Do.






1)0.


Win. Wallace




Do.
Do.




Promoted to 1st Lieutenant.
Resigned May 8, 1863.


Do.






Do.






Do.






Do.
Do.


Inlius A. Moffit


Died January 14, 1m>3.
Resigned August 13, 18i"'3.
Promoted to 1st Lieutenant.


Do.
Do.




Do.






Do.






Do.


Will. C Olds




Do.













105th OHIO VOLUNTEER INFAINTTRY.



THE ONEHUNDEED ANDFIFTHOHIOms peculiarly a Western Reserve
regiment, composed of citizens of the counties of Lake, Ashtabula, Geauga, Trumbull,
and Mahoning. The regiment was mustered into the United States service on the 20th
and 21st of August, 1862, at Camp Taylor, near Cleveland, Ohio. Tlie companies were raised as
follows: A and H from Mahoning; G, K, and part of Ffrom Lake; E and part of F from Geauga;
B, C, and I from Geauga and Trumbull. Companies A and C were made up largely of miners.
The other companies were composed principally of farmers, with a moderate number of clerks,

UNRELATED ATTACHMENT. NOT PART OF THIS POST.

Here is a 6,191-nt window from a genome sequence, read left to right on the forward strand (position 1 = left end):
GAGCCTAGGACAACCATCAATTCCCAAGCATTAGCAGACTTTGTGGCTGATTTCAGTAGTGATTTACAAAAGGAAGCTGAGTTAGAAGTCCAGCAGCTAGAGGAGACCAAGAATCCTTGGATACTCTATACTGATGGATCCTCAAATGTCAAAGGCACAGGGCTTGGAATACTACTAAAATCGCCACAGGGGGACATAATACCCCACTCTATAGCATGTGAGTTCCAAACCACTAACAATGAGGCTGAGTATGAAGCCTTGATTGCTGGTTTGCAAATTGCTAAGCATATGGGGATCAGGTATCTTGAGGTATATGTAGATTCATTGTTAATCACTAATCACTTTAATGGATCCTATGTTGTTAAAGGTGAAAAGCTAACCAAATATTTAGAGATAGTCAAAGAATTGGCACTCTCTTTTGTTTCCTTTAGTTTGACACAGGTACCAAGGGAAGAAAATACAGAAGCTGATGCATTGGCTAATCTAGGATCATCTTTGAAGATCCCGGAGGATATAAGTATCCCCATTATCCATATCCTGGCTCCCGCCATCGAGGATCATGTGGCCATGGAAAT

teachers, and students, and comparatively a small number of professional men- and mechanics.
The last company was mustered in at ten o'clock on the morning of August 21st, and in one
hour the regiment, one thousand and thirteen strong, was on the march to the depot of the
Cleveland and Cincinnati Railroad, under orders to leave the State. It arrived in Covington,
Kentucky, on the morning of August 22d, being the first regiment to leave the State organized
under the call of August 4, 1862. Its first company rendezvoused at Camp Taylor, August 11th,
and ninety-five per cent, of the entire regiment was enlisted after August 1st. It remained at
Covington three days, the men receiving their advance bounty and one month's pay.

Having been fully armed and equipped for the field, the regiment left Covington August
25th, by rail, for Lexington, where it arrived the same day. At Lexington it was assigned to a
brigade commanded by Colonel Charles Anderson, of the Ninety -Third Ohio. Much confusion
and excitement prevailed around Lexington at the time of the arrival of the One Hundred and